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The Great Boundary County Library Scandal

May 22, 2023

Last summer, Adrienne Norris and Donna Capurso circulated recall petitions which falsely claimed that Library Board members are “further adopting potentially sexualized, pornographic, pervasive [sic] and deviant material into our library.” No recall election ensued because few county residents signed on for the lies.

On May 2, 2023, Library Board candidates Mary-Esther Wilson and Lewis Clark were part of a Mt. Hall Community Church campaign rally which falsely claimed that current Board members support pornography and pedophilia.

On May 16, voters rejected Wilson and Clark and the lies. The hateful smear campaign—part of the nationwide Christian Nationalist attack on public libraries—had failed, once again, in Boundary County. (It did succeed in Kootenai County.)

Gregory Lamberty, a retiree from South Carolina, has joined the porn-again Christians. He endorsed Wilson and Clark because the library is “embroiled in scandal” and “we cannot risk our children’s future with the present bunch.” The endorsement concluded with a show of concern about protecting kids from pornography.

Earlier, Lamberty submitted three Material Reconsideration requests to the library. He wanted Young Adult books by Ellen Hopkins—Crank (2004), Impulse (2007), and Perfect (2011)—removed from the collection. He wrote that “the passages I read gave several methods to commit suicide” and “give children ways to do drugs” and “there is a mixture of suicide, drugs and immoral sex all of which leads to misery.”

On May 18, the Library Board held a special meeting to consider Lamberty’s requests. Several local testimonies, read aloud, indicated that these books have helped young people through difficult times. Perhaps that’s why they were once national bestsellers, despite being written in poetic verse and averaging over 600 pages in length (according to Amazon.com).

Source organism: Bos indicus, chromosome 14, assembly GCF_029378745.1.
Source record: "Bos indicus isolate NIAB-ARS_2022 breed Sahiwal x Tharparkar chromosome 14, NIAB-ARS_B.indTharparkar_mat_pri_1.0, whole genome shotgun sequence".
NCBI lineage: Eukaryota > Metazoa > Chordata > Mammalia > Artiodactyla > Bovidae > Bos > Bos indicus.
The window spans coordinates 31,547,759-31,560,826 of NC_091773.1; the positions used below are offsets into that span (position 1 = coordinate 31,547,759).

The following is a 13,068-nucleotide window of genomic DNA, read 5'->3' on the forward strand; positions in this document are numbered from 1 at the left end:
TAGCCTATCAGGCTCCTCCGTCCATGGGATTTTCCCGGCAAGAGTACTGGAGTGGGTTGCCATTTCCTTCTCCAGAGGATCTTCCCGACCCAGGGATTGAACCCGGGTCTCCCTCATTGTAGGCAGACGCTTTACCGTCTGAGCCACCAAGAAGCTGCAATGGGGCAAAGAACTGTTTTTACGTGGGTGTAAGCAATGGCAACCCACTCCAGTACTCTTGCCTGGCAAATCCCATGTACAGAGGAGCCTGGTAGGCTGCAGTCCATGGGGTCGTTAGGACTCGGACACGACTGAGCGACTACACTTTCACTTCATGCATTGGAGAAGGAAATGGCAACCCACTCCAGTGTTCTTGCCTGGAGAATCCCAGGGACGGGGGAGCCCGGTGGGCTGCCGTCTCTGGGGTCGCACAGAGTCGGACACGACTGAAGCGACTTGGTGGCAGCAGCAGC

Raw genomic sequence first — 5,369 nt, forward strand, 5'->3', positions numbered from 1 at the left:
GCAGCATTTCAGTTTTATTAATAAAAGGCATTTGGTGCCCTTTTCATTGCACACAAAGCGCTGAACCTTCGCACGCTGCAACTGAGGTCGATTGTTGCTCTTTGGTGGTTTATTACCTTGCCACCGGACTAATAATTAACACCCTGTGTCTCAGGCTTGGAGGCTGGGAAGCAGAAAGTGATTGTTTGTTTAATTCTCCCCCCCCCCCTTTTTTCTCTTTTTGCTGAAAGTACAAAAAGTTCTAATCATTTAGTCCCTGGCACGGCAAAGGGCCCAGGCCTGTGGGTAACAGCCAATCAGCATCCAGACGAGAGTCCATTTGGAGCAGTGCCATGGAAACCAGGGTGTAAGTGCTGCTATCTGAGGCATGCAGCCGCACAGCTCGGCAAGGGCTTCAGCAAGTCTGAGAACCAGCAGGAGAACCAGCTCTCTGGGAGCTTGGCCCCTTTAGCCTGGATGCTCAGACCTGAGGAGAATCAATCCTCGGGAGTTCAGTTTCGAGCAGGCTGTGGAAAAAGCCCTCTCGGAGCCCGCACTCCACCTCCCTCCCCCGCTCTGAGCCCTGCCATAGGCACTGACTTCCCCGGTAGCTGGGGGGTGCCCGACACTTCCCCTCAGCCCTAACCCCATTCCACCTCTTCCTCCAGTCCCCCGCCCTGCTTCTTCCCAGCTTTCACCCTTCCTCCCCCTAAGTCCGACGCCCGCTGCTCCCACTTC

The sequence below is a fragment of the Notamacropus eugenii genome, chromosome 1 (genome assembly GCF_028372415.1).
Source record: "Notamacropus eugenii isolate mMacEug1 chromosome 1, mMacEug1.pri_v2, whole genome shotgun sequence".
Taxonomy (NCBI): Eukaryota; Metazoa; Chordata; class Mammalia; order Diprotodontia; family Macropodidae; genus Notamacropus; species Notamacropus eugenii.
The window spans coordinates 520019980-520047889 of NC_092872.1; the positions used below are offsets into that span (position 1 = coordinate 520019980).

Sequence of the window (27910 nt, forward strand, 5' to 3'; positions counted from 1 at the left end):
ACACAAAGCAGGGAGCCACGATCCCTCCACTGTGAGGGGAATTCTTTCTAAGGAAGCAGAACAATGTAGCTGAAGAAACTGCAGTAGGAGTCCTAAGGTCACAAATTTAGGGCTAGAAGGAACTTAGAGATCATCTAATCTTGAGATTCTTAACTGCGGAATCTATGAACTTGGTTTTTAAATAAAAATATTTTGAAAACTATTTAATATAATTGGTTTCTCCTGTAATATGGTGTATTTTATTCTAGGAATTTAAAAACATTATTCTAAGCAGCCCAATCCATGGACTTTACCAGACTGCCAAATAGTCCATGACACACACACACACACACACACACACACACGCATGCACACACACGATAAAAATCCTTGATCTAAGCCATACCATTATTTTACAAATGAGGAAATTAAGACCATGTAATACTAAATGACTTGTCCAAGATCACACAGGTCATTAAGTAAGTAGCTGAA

Lee Colson, the only Board member who appeared to have tackled all three books, described them as “cautionary tales” that end on a “somewhat hopeful note.” He suggested that awareness of what many teenagers experience is better than pretending their problems don’t exist. (Zone 5 voters did well to reelect him.)

So why did Lamberty tell the Board that these books would cause children “from a good family” to become suicidal? Why does he imagine the books are dangerous how-to manuals?

Perhaps he didn’t read them. Perhaps he visited a reactionary website, favored by Norris, which lists the “immoral” passages from Hopkins’s books, allowing a person to be outraged without taking the time to be informed. One question on the Reconsideration form asks, “Did you read the entirety of this item? If not, what parts?” Lamberty listed 17 individual pages—less than 1 percent of the total.

This, then, is the great library scandal. No pornography, no pedophilia, just Lamberty wanting to “protect the children” from library books he admittedly hasn’t read…and no one else reads either. According to library director Lynn Silva, these books were once popular but no longer get checked out.

The Board voted unanimously to keep the three books in the Young Adult section until Silva can find new books covering the same topics. A curious decision—Board members who haven’t read the books voting to replace them. Or a brilliant decision—perhaps the new books will attract readers and help them through difficult times. Or an exercise in futility—teenagers will stick to their phones and social media posts and the Young Adult section will continue to gather dust.
Timothy Braatz
Bonners Ferry

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